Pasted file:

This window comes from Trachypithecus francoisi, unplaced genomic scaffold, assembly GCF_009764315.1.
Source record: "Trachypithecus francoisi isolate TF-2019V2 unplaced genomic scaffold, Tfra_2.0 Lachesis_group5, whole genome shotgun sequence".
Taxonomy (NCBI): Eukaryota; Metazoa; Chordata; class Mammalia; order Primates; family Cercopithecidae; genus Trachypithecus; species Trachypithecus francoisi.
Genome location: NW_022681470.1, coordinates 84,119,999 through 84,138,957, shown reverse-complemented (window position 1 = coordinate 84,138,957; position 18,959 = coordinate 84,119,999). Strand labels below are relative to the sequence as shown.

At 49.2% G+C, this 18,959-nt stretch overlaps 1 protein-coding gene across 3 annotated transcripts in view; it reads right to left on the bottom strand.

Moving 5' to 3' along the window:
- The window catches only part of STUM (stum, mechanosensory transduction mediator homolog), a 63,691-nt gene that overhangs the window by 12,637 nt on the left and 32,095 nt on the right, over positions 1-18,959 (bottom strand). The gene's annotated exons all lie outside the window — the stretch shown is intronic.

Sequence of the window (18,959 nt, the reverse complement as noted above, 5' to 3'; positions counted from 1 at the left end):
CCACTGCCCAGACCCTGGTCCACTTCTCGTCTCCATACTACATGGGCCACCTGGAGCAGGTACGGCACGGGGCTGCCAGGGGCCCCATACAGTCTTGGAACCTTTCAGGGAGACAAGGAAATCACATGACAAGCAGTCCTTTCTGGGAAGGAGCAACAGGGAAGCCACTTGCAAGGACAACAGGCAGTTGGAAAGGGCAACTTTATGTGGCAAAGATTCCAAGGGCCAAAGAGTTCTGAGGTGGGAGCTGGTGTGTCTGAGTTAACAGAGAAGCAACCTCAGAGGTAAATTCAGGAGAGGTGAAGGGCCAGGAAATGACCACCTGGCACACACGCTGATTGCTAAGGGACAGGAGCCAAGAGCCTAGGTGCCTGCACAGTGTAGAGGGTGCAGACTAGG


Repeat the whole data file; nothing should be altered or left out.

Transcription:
This window comes from Trachypithecus francoisi, unplaced genomic scaffold, assembly GCF_009764315.1.
Source record: "Trachypithecus francoisi isolate TF-2019V2 unplaced genomic scaffold, Tfra_2.0 Lachesis_group5, whole genome shotgun sequence".
Taxonomy (NCBI): Eukaryota; Metazoa; Chordata; class Mammalia; order Primates; family Cercopithecidae; genus Trachypithecus; species Trachypithecus francoisi.
Genome location: NW_022681470.1, coordinates 84,119,999 through 84,138,957, shown reverse-complemented (window position 1 = coordinate 84,138,957; position 18,959 = coordinate 84,119,999). Strand labels below are relative to the sequence as shown.

At 49.2% G+C, this 18,959-nt stretch overlaps 1 protein-coding gene across 3 annotated transcripts in view; it reads right to left on the bottom strand.

Moving 5' to 3' along the window:
- The window catches only part of STUM (stum, mechanosensory transduction mediator homolog), a 63,691-nt gene that overhangs the window by 12,637 nt on the left and 32,095 nt on the right, over positions 1-18,959 (bottom strand). The gene's annotated exons all lie outside the window — the stretch shown is intronic.

Sequence of the window (18,959 nt, the reverse complement as noted above, 5' to 3'; positions counted from 1 at the left end):
CCACTGCCCAGACCCTGGTCCACTTCTCGTCTCCATACTACATGGGCCACCTGGAGCAGGTACGGCACGGGGCTGCCAGGGGCCCCATACAGTCTTGGAACCTTTCAGGGAGACAAGGAAATCACATGACAAGCAGTCCTTTCTGGGAAGGAGCAACAGGGAAGCCACTTGCAAGGACAACAGGCAGTTGGAAAGGGCAACTTTATGTGGCAAAGATTCCAAGGGCCAAAGAGTTCTGAGGTGGGAGCTGGTGTGTCTGAGTTAACAGAGAAGCAACCTCAGAGGTAAATTCAGGAGAGGTGAAGGGCCAGGAAATGACCACCTGGCACACACGCTGATTGCTAAGGGACAGGAGCCAAGAGCCTAGGTGCCTGCACAGTGTAGAGGGTGCAGACTAGG